The project attempted to collaborate with maximum people to co-create these futures. The project aimed at speculating the futures ‘with the people’ instead of ‘for the people. The objective was to find meaning in the everyday approach of the people of Melghat and then combine it with the modern thought through co-creation. MAHAN Trust, Melghat was one of the partners who helped with the field research. Together with the farmers of Melghat, MAHAN, NID the project developed a vision of how the emerging technologies would exist in a hopeful world. It is also an inquiry into how these technologies could become a part of the local culture.
The resulting outcomes are speculative representations and prototypes of alternative agricultural futures. These representations and prototypes are documented and will be shared through public forums to provoke consideration of new assemblages that might emerge at the intersection of technology and agriculture. These speculations are based on trends and design principles synthesised from the research conducted with the MAHAN and the farming community of Melghat. The project also sets out to explore what disruptive innovations need to occur in order to reach this vision.
Interventions for the future
Technological change is leading to shifts in our values and perceptions. In order to harness the potential of the emerging technologies successfully, technological innovations and transformations on a social, political as well as economic level are required. That's why the implementation of these technologies also depends crucially on acceptance of the society. While technical innovations are being developed ever faster, it is not always easy for us as a society to keep pace with the speed of the associated changes. Our cultures and behaviours do not change as quickly as the world around us.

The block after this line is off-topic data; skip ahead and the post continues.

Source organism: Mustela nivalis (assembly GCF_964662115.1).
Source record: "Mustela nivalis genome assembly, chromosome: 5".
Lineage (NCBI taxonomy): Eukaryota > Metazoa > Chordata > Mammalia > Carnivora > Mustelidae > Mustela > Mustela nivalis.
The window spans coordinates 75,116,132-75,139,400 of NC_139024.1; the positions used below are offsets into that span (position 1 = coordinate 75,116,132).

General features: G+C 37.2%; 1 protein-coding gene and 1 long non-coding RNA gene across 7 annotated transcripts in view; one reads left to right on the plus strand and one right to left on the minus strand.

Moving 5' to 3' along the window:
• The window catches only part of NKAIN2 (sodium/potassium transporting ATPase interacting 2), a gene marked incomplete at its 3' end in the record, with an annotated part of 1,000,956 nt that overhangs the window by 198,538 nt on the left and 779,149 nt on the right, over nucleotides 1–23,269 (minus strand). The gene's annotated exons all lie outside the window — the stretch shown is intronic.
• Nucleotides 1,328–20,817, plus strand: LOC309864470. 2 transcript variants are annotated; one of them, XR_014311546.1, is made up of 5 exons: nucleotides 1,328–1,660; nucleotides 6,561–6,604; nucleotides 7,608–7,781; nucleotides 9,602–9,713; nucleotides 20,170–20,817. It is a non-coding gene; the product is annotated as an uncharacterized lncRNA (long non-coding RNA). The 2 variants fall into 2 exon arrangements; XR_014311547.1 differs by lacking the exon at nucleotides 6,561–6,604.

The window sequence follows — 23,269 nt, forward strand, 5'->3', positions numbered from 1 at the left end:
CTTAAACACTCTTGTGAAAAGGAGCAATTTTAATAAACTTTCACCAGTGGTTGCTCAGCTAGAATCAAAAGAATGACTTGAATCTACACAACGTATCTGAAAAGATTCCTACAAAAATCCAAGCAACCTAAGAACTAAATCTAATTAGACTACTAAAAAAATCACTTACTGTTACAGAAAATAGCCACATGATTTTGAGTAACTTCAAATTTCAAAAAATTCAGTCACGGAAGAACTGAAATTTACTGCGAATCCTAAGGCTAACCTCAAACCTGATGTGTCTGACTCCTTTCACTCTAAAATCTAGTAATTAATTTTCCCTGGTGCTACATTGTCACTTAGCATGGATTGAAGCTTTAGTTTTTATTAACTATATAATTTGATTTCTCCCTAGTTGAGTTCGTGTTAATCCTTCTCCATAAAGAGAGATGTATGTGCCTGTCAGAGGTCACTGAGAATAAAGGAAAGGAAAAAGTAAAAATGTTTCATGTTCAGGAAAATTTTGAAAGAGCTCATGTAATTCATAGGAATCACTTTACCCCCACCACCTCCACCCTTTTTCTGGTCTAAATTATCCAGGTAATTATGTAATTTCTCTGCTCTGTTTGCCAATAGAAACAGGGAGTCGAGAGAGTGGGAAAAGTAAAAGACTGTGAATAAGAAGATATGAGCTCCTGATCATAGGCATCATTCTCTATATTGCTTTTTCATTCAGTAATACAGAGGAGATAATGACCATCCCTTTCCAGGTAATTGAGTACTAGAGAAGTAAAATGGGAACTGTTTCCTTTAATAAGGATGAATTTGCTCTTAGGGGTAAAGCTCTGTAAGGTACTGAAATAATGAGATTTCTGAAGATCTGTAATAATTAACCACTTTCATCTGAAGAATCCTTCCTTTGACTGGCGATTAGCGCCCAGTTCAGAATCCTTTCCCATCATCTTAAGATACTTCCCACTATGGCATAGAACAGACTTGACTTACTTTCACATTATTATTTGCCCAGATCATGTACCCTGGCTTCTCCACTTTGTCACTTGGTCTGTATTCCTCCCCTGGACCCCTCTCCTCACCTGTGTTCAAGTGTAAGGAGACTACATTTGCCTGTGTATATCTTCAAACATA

Images of the future technological shape of societies are legion. However, equally legion are the failures to realize the projected
futures of technologies. Radical innovation is accompanied by claims about future states of the world where particular technologies are envisaged as key determinants of social, economic and cultural life. Digital technologies are allied with claims about the ‘end of geography’ and ‘the death of distance’ – the coming of the ‘Zero-friction society’. Radically different images, utopian and nightmarish, have been offered, for example, about ‘a coming era of nanotechnology’. (Horner, 2005).
If agriculture goes wrong, nothing else will have a chance to go right in the country.
-M. S. Swaminathan
Farming is the fabric of rural society. It is necessary to support the economic and social infrastructure. While agriculture’s share in India’s economy has progressively declined to less than 15% due to the high growth rates of the industrial and services sectors, the sector’s importance in India’s economic and social fabric goes well beyond this indicator. First, nearly three-quarters of India’s families depend on rural incomes. Second,
the majority of India’s poor (some 770 million people or about 70 percent) are found in rural areas. And third, India’s food security depends on producing cereal crops, as well as increasing its production of fruits, vegetables and milk to meet the demands of a growing population with rising incomes. To do so, a productive, competitive, diversified and sustainable agricultural sector will need to emerge at an accelerated pace.